It’s Monday and we are out of bread. The bakeries in our town are closed on Monday. Not only that, on other days of the week, they are frequently out of bread!
Bread is the number one food eaten by humans on earth, just above rice, and it can be both nutritious and feel like a splurge, especially when it’s fresh. It can be made from wheat, corn, and a wide variety of grains.
Bread isn’t seasonal, for the most part. People need bread for sandwiches, toast, tacos, hummus, curry or just butter and jam. But in our town, you can only buy fresh western-style bread some days of the week, and only when they haven’t run out. The market is ripe for more competition!
Here is an opportunity for a baker who wants to start a new business near the end of a pandemic: a bakery in a town that doesn’t have enough fresh bread, nor enough diverse types of fresh bread. Maybe this is true in your town. Or a town you’ve always wanted to live in!
You don’t even need a retail store. You can make and bake the bread in commercial kitchens that rent space by the hour or day. You can sell at farmers markets and online, take orders and deliver within a certain radius. You can specialize at first and then branch out.
Bread’s ingredients are, in general, inexpensive. The work to make bread delicious is difficult. But the price for fresh bread is higher, making it a profitable opportunity for an intrepid entrepreneur. Bakers don’t generally make millions, but they do make a living wage doing what they love to do.
Not into bread? How about pies? There’s a new pie shop in our town, our first one, and it keeps running out of $30 pies! There’s the sign that it’s time for a competitor to show up….
Now may be the time to test out your new business idea! Join Cindy and me and our guest speakers for the Profitable Idea Business Coaching Program and test your business ideas!
All the best,
Here’s an interesting statistic: over 6 million new businesses get started every year,(Forbes). But even more telling is that after 5 years, only half of those businesses survive. As a commercial banker, I worked with a variety of companies for over 25 years. I've witnessed lots of reasons some of them failed, but when it comes to the smaller, more entrepreneurial ventures there are a few common denominators:
I believe the restaurant industry is great. Cindy, my Partner at The Profitable Idea LLC says the restaurant industry is one of the worst. Note, her background is banking, finance, and leadership coaching, mine is marketing, entrepreneurship, and small business coaching. She has seen many restaurants close and banks shy away from making loans to new ones. I have chefs and restauranteurs in my family who have worked at some of the finest and most successful restaurants in the world. We come from two different viewpoints, but we generally meet in the middle: where the numbers are.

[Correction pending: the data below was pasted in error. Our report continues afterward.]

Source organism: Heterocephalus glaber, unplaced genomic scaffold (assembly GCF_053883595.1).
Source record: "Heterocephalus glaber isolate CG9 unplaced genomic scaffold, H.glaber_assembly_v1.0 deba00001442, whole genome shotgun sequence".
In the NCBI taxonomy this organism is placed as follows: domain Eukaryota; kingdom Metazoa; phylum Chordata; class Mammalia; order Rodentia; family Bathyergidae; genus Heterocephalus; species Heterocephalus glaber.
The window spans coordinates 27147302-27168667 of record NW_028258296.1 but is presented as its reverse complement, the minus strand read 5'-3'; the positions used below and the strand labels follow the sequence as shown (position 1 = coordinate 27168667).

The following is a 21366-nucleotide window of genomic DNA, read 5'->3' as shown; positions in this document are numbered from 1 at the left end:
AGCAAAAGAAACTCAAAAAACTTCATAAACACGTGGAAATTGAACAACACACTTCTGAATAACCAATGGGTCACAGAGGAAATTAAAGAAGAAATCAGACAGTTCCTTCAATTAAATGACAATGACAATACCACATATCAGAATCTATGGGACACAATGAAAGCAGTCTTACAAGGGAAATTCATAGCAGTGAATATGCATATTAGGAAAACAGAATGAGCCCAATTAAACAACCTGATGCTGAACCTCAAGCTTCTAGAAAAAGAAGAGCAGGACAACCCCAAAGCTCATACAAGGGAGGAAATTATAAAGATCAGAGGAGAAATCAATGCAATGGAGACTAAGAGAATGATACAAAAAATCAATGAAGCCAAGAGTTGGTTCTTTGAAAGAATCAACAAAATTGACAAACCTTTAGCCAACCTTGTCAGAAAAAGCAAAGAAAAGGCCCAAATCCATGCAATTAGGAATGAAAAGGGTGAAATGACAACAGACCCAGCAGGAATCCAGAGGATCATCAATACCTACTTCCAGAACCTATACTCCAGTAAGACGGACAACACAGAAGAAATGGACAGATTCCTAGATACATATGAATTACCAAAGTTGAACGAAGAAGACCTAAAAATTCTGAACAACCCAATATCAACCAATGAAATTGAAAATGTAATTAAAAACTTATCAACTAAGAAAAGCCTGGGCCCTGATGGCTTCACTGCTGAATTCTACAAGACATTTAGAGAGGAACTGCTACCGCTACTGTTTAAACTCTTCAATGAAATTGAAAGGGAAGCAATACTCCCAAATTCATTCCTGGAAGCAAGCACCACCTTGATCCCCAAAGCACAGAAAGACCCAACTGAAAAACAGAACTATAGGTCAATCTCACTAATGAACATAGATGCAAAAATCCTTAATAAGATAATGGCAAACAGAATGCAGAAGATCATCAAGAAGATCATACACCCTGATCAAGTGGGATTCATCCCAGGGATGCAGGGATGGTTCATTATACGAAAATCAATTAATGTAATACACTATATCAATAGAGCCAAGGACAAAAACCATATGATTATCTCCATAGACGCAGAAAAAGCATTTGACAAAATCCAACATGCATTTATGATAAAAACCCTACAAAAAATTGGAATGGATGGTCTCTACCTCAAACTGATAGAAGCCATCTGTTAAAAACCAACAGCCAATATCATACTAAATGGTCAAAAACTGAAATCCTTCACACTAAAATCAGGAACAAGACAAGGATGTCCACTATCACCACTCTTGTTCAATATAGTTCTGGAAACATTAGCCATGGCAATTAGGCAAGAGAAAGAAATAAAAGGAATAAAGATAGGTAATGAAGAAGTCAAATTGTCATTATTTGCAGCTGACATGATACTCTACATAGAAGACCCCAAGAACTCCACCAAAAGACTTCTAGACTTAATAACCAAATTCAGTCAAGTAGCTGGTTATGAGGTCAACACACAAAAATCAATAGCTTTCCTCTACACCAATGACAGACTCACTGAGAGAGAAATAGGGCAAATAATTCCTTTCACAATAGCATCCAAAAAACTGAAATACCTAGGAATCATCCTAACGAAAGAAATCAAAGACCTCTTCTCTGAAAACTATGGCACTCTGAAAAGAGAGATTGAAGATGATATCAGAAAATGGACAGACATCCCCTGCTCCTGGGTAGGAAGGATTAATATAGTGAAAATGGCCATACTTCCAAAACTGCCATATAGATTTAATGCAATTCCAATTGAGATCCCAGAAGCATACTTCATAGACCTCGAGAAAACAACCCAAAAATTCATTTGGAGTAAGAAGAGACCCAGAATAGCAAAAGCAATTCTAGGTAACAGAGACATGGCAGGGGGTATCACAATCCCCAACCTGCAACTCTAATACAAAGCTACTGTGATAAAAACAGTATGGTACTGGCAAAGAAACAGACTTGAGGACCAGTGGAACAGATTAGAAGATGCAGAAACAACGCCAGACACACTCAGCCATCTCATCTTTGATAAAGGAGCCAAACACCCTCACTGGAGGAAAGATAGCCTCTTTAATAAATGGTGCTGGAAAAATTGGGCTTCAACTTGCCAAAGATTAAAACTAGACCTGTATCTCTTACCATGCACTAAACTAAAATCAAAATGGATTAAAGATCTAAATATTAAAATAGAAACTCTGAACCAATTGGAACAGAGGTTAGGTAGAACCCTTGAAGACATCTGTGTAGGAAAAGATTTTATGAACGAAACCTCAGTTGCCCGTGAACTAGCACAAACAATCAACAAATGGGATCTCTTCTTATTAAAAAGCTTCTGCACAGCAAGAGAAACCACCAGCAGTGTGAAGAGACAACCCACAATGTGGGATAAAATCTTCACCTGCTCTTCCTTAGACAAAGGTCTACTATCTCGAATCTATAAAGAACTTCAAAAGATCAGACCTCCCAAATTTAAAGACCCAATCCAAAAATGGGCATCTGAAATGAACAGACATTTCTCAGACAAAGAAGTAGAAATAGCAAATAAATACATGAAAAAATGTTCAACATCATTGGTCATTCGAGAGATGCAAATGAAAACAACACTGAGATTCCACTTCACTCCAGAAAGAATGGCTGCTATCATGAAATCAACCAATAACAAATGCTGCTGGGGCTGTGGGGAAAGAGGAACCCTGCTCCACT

The National Restaurant Association says the pandemic killed about 110,000 eateries, or 1 in 6 establishments. Dataessentials, a research company, says more than 10% of all restaurant locations in the US have closed during the pandemic, including all types of restaurants, from fine dining to cafes, from independent restaurants to chains. So much changed during the pandemic. Most people haven’t gone to restaurants to eat and most haven’t commuted to work. Restaurants with high rents, dependence on indoor seating, and those that depended on commuter traffic were hit hardest. Examples: Michelin starred restaurants like Trois Mec in LA, historic spots like The Paris Café in NYC, and dive bars like The Post Pub in DC are closed for good, while chains including Dunkin’, MacDonald’s and Burger King are down by hundreds, and in some cases thousands of locations. The industry lost $120 billion during the pandemic, according to the National Restaurant Association.
Not all of the news was bad, however. Restaurants with drive-throughs did well. Some food trucks did really well, especially if they were serving people outside hospitals, barbershops, and bars. Some trucks report they had too much business. And since vaccines have been deployed at above expected levels across the country, new food businesses are starting to open. Yelp reports that in the first 3 months of 2021, 18,000 new food businesses have opened, which is about the same number as opened in the first quarter of 2020. In the first two months of this year, Americans filed applications for 50,000 new food businesses, nearly double the 10-year average! Mobile food businesses are expanding across the country. Laid off chefs are creating new locations from the vast amount of available real estate, already built out and ready for a new concept, with lower rent since the pandemic began. ‘Ghost kitchens’, or businesses that have delivery only, are also popping up – 700 new ones on yelp in the last quarter of 2020. And the number of food businesses by mail are growing.
One thing we know is that Americans like to eat out, or have someone else do the cooking. As they get back to work, in some cases, back to the office, they will be looking for easy solutions for good food to eat.
Do you have a food concept on your mind? Join us in September for the Profitable Idea Business Coaching Program to learn how to make your business delicious, exciting and profitable!
All the best,
Amanda Weathersby, and Cynthia Flanders are Co-Leaders for the Profitable Idea LLC, which is now online!
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